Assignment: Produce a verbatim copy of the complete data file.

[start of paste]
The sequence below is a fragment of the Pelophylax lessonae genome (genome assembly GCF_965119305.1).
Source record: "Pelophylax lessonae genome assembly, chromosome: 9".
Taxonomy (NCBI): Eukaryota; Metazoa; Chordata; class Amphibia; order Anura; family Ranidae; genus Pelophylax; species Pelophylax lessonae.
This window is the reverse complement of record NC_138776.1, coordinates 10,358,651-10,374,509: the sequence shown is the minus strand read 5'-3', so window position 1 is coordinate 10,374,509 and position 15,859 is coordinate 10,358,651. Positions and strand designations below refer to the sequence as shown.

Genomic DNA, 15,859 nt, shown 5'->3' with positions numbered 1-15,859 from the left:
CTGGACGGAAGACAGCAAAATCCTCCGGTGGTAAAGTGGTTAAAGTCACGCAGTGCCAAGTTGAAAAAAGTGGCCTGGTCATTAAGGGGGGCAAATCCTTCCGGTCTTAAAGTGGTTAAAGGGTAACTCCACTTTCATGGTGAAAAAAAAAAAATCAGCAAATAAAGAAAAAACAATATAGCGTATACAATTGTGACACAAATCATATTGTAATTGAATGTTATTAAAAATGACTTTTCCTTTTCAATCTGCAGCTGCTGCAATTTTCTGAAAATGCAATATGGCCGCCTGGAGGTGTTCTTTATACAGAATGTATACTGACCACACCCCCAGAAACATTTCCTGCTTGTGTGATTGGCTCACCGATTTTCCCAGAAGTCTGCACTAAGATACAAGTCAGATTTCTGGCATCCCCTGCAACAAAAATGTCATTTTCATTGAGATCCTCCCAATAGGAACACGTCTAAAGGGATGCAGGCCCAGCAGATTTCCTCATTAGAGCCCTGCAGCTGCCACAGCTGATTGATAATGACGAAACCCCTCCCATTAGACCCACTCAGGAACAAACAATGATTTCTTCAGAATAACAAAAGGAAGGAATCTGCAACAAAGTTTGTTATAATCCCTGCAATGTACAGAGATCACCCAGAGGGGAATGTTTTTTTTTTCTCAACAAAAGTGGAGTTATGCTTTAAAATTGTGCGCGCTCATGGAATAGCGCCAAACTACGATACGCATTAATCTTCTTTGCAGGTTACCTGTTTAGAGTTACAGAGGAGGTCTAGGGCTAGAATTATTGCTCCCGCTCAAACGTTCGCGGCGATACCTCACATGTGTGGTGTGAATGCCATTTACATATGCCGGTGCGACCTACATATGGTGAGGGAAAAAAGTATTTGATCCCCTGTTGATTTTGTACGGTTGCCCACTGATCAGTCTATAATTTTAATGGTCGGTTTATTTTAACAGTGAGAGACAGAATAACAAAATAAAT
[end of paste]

The sequence below is a fragment of the Pelophylax lessonae genome (genome assembly GCF_965119305.1).
Source record: "Pelophylax lessonae genome assembly, chromosome: 9".
Taxonomy (NCBI): Eukaryota; Metazoa; Chordata; class Amphibia; order Anura; family Ranidae; genus Pelophylax; species Pelophylax lessonae.
This window is the reverse complement of record NC_138776.1, coordinates 10,358,651-10,374,509: the sequence shown is the minus strand read 5'-3', so window position 1 is coordinate 10,374,509 and position 15,859 is coordinate 10,358,651. Positions and strand designations below refer to the sequence as shown.

Genomic DNA, 15,859 nt, shown 5'->3' with positions numbered 1-15,859 from the left:
CTGGACGGAAGACAGCAAAATCCTCCGGTGGTAAAGTGGTTAAAGTCACGCAGTGCCAAGTTGAAAAAAGTGGCCTGGTCATTAAGGGGGGCAAATCCTTCCGGTCTTAAAGTGGTTAAAGGGTAACTCCACTTTCATGGTGAAAAAAAAAAAATCAGCAAATAAAGAAAAAACAATATAGCGTATACAATTGTGACACAAATCATATTGTAATTGAATGTTATTAAAAATGACTTTTCCTTTTCAATCTGCAGCTGCTGCAATTTTCTGAAAATGCAATATGGCCGCCTGGAGGTGTTCTTTATACAGAATGTATACTGACCACACCCCCAGAAACATTTCCTGCTTGTGTGATTGGCTCACCGATTTTCCCAGAAGTCTGCACTAAGATACAAGTCAGATTTCTGGCATCCCCTGCAACAAAAATGTCATTTTCATTGAGATCCTCCCAATAGGAACACGTCTAAAGGGATGCAGGCCCAGCAGATTTCCTCATTAGAGCCCTGCAGCTGCCACAGCTGATTGATAATGACGAAACCCCTCCCATTAGACCCACTCAGGAACAAACAATGATTTCTTCAGAATAACAAAAGGAAGGAATCTGCAACAAAGTTTGTTATAATCCCTGCAATGTACAGAGATCACCCAGAGGGGAATGTTTTTTTTTTCTCAACAAAAGTGGAGTTATGCTTTAAAATTGTGCGCGCTCATGGAATAGCGCCAAACTACGATACGCATTAATCTTCTTTGCAGGTTACCTGTTTAGAGTTACAGAGGAGGTCTAGGGCTAGAATTATTGCTCCCGCTCAAACGTTCGCGGCGATACCTCACATGTGTGGTGTGAATGCCATTTACATATGCCGGTGCGACCTACATATGGTGAGGGAAAAAAGTATTTGATCCCCTGTTGATTTTGTACGGTTGCCCACTGATCAGTCTATAATTTTAATGGTCGGTTTATTTTAACAGTGAGAGACAGAATAACAAAATAAAT